Second, religion today has often become watered down, extremely secularised, or infused with liberal ideas. Spirituality is often conflated with things like meditations or yoga as replacements for prayer and rigorous self-development. Some religions promote running away from the world or self-denial as means of growth. In the Islamic perspective, it is to participate in society where you will engage with people of different maturity levels who will bring out the best and worst in you that would help your growth.
In business for example, if a person has the characteristics of a cheater, they will use contracts or negotiations to be a means of cheating; business will be the tool of his conniving self. In marriage for example, if a person is compassionate and empathetic, they will use these to navigate the challenges of their partner or families.
Hajj has a multitude of rituals, condensed into five days, in the heat and crowding of Mecca, Mina, Muzadalifa and ‘Arafat. It will be a lifetime’s worth of challenges in the space of 120 hours with people from all cultures, languages, and sects. The purpose of this is to discover your real self; to understand why you are the way you are, how you react, and what you are capable of in those circumstances – especially when 25 different things are prohibited to you in the state of Ehram.
In a famous narration, Imam ‘Ali ibn al-Hussain Zain al-Abideen was performing Tawaaf of the Ka’ba with a blind companion who began to comment on how crowded it seemed to him this year. The Imam prayed to God to return his vision but with spiritual insight and for a moment the man was bewildered by what he saw exclaiming, ‘Oh Son of the Messenger of Allah! Why are there so many animals here performing Tawaaf?! I see snakes and dogs and donkeys!’ He replied, ’These are the inner realities of the people you are seeing!’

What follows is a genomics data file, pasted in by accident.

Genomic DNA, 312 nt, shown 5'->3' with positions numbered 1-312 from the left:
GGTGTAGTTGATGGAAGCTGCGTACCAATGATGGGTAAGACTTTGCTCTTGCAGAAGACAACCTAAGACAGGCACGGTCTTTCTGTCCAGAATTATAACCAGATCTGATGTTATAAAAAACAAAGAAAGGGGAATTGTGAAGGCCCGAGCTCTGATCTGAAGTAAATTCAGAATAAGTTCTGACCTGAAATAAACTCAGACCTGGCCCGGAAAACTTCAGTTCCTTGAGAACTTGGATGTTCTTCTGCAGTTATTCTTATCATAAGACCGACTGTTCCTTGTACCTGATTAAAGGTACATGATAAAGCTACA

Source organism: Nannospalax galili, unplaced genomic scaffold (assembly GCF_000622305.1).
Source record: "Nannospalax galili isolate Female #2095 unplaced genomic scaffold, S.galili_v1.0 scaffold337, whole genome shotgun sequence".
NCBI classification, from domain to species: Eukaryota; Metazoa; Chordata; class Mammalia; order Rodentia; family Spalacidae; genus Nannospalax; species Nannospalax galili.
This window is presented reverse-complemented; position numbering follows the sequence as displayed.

Third, the Muslim ummah partakes in many events together throughout the year. The month of Ramadaan allows us to engage in one act together, fasting. In Hajj, the Muslim world throws off the shackles of its differences, from sect to creed to colour to wealth to position, and demonstrates its capability to unite for a grander purpose.
This is awe-inspiring and cannot be easily replicated. This should demonstrate the potential that people have when pettier differences can be put aside and the essential purposes of creation are put at the forefront of human endeavour. It is for this reason Imam ‘Ali (a) said:
والحَجَّ تَقْوِيَةً لِلّدينِ / The Hajj is a means of strengthening the religion.”
With these three areas – interfaith unity under the banner of the Father of Monotheism, Prophet Ibrahim (a), and the ability to discover ones true self and the ability to discover the potential of a united Muslim community – can we introduce the Hajj pilgrimage to others. It may be that it illuminates the heart of another and bring them closer to Islam for as the holy verse says:
إِنَّ في ذلِكَ لَذِكْرى لمَنْ كَانَ لَهُ قَلْبٌ أوْ ألْقى السَّمْعَ وهُوَ شَهيدٌ / “Most surely, there is a reminder in this for him who has a heart or he gives ear and is a witness (50:38).”